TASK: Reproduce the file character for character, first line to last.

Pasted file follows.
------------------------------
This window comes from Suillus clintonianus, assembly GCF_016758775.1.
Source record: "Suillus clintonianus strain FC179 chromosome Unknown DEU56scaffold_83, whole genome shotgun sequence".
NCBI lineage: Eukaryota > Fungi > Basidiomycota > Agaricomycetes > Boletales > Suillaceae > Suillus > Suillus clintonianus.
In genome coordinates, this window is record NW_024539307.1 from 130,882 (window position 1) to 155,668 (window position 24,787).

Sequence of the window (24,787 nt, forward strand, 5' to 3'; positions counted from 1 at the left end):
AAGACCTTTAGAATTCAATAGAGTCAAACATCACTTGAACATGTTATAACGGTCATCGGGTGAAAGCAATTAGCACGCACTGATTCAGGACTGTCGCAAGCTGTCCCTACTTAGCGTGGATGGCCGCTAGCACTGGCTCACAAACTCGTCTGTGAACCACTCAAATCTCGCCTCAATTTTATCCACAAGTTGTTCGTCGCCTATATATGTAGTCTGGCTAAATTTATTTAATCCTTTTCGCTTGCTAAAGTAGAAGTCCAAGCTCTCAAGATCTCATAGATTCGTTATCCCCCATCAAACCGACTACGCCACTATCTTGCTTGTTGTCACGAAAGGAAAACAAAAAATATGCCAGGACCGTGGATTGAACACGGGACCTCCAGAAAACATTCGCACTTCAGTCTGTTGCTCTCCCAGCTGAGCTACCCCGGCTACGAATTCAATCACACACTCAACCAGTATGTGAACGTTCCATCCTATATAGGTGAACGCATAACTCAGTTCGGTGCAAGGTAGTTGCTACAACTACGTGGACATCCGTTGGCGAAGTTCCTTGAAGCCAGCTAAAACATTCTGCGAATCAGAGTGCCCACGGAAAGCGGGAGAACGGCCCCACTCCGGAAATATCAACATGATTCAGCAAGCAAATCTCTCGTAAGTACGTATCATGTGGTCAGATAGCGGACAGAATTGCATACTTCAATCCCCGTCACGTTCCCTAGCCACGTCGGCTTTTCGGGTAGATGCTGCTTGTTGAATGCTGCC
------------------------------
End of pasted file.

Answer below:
This window comes from Suillus clintonianus, assembly GCF_016758775.1.
Source record: "Suillus clintonianus strain FC179 chromosome Unknown DEU56scaffold_83, whole genome shotgun sequence".
NCBI lineage: Eukaryota > Fungi > Basidiomycota > Agaricomycetes > Boletales > Suillaceae > Suillus > Suillus clintonianus.
In genome coordinates, this window is record NW_024539307.1 from 130,882 (window position 1) to 155,668 (window position 24,787).

Sequence of the window (24,787 nt, forward strand, 5' to 3'; positions counted from 1 at the left end):
AAGACCTTTAGAATTCAATAGAGTCAAACATCACTTGAACATGTTATAACGGTCATCGGGTGAAAGCAATTAGCACGCACTGATTCAGGACTGTCGCAAGCTGTCCCTACTTAGCGTGGATGGCCGCTAGCACTGGCTCACAAACTCGTCTGTGAACCACTCAAATCTCGCCTCAATTTTATCCACAAGTTGTTCGTCGCCTATATATGTAGTCTGGCTAAATTTATTTAATCCTTTTCGCTTGCTAAAGTAGAAGTCCAAGCTCTCAAGATCTCATAGATTCGTTATCCCCCATCAAACCGACTACGCCACTATCTTGCTTGTTGTCACGAAAGGAAAACAAAAAATATGCCAGGACCGTGGATTGAACACGGGACCTCCAGAAAACATTCGCACTTCAGTCTGTTGCTCTCCCAGCTGAGCTACCCCGGCTACGAATTCAATCACACACTCAACCAGTATGTGAACGTTCCATCCTATATAGGTGAACGCATAACTCAGTTCGGTGCAAGGTAGTTGCTACAACTACGTGGACATCCGTTGGCGAAGTTCCTTGAAGCCAGCTAAAACATTCTGCGAATCAGAGTGCCCACGGAAAGCGGGAGAACGGCCCCACTCCGGAAATATCAACATGATTCAGCAAGCAAATCTCTCGTAAGTACGTATCATGTGGTCAGATAGCGGACAGAATTGCATACTTCAATCCCCGTCACGTTCCCTAGCCACGTCGGCTTTTCGGGTAGATGCTGCTTGTTGAATGCTGCC